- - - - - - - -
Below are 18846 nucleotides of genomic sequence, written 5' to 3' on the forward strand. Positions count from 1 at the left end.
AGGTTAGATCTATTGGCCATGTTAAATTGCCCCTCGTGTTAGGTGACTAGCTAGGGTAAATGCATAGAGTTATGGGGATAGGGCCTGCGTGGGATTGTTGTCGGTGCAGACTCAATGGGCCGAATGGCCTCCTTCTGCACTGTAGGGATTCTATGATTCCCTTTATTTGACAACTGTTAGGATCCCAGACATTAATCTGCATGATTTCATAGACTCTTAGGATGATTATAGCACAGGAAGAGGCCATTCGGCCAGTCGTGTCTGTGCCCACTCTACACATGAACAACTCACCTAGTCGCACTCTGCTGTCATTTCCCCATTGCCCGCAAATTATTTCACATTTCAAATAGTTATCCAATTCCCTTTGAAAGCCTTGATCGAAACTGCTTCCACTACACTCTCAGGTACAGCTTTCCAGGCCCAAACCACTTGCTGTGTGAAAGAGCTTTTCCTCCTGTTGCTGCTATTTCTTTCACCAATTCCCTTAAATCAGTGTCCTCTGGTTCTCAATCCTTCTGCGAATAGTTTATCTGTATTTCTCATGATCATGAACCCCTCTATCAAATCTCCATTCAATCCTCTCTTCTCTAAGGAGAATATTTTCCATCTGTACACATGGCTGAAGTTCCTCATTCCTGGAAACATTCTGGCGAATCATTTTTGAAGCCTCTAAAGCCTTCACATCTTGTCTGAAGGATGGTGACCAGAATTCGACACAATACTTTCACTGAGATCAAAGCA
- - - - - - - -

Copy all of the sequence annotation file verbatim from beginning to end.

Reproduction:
Below are 18846 nucleotides of genomic sequence, written 5' to 3' on the forward strand. Positions count from 1 at the left end.
AGGTTAGATCTATTGGCCATGTTAAATTGCCCCTCGTGTTAGGTGACTAGCTAGGGTAAATGCATAGAGTTATGGGGATAGGGCCTGCGTGGGATTGTTGTCGGTGCAGACTCAATGGGCCGAATGGCCTCCTTCTGCACTGTAGGGATTCTATGATTCCCTTTATTTGACAACTGTTAGGATCCCAGACATTAATCTGCATGATTTCATAGACTCTTAGGATGATTATAGCACAGGAAGAGGCCATTCGGCCAGTCGTGTCTGTGCCCACTCTACACATGAACAACTCACCTAGTCGCACTCTGCTGTCATTTCCCCATTGCCCGCAAATTATTTCACATTTCAAATAGTTATCCAATTCCCTTTGAAAGCCTTGATCGAAACTGCTTCCACTACACTCTCAGGTACAGCTTTCCAGGCCCAAACCACTTGCTGTGTGAAAGAGCTTTTCCTCCTGTTGCTGCTATTTCTTTCACCAATTCCCTTAAATCAGTGTCCTCTGGTTCTCAATCCTTCTGCGAATAGTTTATCTGTATTTCTCATGATCATGAACCCCTCTATCAAATCTCCATTCAATCCTCTCTTCTCTAAGGAGAATATTTTCCATCTGTACACATGGCTGAAGTTCCTCATTCCTGGAAACATTCTGGCGAATCATTTTTGAAGCCTCTAAAGCCTTCACATCTTGTCTGAAGGATGGTGACCAGAATTCGACACAATACTTTCACTGAGATCAAAGCA